When it comes to a bill that would revamp electoral systems and campaign funding, HR 1, U.S. Rep. John Joyce, representing the 13th Congressional District, said he voted against the bill, including provisions in it that would amend the voting age to 16 years old.
Joyce said the biggest reason he voted against the bill, as well as some of the amendments in it, is because he believes this is an attempt to federalize the election process.
The bill would authorize spending $750 million over five years on state programs to make voter registration easier.
“This is clearly a power reserved for the states under the Constitution, and I opposed the additional mandates under this bill feeling that federalism dictates that states should make these decisions,” he said. “When organizations with ideologies and agendas as different as the National Right to Life and the American Civil Liberties Union both oppose a piece of legislation, that is a clear indication that it has significant flaws.”
One of the amendments in the bill would have allowed the IRS to require disclosure of donors and set limits on political activity by nonprofit organizations, including 501©(4) “social-welfare” groups, that participate in election campaigns.
“The people of the 13th District sent me to Washington to provide them with more control over their hard-earned dollars and to protect their freedom of speech, but this bill would force them to donate to political candidates and causes they may not agree with and limits their ability to voice their opinions in the public arena unimpeded,” Joyce added. “Democrats try claim HR 1 is ‘for the people,’ but in reality, this bill favors no one other than politicians and the Washington status quo. In fact, we sent out a poll to my constituents on this issue and 84 percent of 1,600 people who participated in it agreed with my position. The legislation also had provisions that could allow illegal immigrants to vote in some circumstances.”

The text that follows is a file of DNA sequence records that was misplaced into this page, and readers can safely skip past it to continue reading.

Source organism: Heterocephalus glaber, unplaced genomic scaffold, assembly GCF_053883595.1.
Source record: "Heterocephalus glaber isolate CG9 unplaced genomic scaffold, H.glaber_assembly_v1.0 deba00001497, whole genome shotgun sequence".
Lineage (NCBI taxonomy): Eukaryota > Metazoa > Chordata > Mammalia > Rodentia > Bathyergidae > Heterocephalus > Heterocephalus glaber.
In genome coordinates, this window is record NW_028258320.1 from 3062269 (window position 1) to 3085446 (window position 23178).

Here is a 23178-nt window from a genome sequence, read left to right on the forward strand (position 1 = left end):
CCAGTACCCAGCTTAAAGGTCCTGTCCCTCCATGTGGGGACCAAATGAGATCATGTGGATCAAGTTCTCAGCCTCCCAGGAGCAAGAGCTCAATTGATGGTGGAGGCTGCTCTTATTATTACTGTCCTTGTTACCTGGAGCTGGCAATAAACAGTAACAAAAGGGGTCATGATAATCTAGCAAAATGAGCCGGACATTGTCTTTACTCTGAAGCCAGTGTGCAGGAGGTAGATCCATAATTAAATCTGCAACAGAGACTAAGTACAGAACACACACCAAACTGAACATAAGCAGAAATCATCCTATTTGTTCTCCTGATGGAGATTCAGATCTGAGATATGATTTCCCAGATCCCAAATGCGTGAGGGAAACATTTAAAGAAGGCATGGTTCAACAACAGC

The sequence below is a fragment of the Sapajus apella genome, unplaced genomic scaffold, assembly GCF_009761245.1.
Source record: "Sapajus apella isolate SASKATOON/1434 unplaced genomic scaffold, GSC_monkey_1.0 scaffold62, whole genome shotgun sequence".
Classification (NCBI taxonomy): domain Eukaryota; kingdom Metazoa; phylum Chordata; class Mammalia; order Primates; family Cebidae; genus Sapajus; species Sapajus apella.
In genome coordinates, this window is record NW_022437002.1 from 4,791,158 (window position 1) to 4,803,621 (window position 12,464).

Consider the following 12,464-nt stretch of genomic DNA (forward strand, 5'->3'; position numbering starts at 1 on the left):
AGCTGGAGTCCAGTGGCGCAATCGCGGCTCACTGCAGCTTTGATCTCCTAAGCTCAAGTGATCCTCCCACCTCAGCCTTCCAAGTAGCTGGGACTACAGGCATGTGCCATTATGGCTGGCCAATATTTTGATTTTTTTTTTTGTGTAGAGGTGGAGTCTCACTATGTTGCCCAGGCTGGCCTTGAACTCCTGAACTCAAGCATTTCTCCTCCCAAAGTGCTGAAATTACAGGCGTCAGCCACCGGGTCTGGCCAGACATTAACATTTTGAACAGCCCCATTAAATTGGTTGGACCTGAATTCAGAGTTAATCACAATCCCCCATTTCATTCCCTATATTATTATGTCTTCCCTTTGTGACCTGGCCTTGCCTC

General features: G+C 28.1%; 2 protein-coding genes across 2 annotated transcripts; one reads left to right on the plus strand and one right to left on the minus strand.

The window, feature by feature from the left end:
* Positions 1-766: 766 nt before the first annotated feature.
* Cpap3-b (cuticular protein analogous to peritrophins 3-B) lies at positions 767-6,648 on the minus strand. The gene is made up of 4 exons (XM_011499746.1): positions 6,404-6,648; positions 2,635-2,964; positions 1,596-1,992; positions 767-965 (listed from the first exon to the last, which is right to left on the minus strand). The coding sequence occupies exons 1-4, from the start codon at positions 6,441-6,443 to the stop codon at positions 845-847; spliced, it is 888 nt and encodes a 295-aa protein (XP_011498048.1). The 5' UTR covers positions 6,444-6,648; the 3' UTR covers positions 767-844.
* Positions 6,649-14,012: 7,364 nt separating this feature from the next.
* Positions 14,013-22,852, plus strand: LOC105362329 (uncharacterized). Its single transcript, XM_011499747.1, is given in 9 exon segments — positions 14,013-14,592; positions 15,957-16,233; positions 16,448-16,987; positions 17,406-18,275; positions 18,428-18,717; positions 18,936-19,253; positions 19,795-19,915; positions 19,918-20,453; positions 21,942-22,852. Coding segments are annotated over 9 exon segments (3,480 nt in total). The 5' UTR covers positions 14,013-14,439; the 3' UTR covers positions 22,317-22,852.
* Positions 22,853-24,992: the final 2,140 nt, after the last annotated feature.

Another amendment of the bill is lower the voting age to 16 years old, or at the very least, make it easier for 16- and 17-year-olds to pre-register to vote, something Joyce voted against.
“My vote against an amendment allowing 16 and 17-year-olds to pre-register to vote ahead of their 18th birthday was because such a measure would increase the costs of the state voter systems as voter rolls would include those who are eligible and ineligible to vote,” he said. “I voted against lowering the voting age to 16 because I believe there is a certain level of experience that should be required to vote and I see no reason to change the current age.”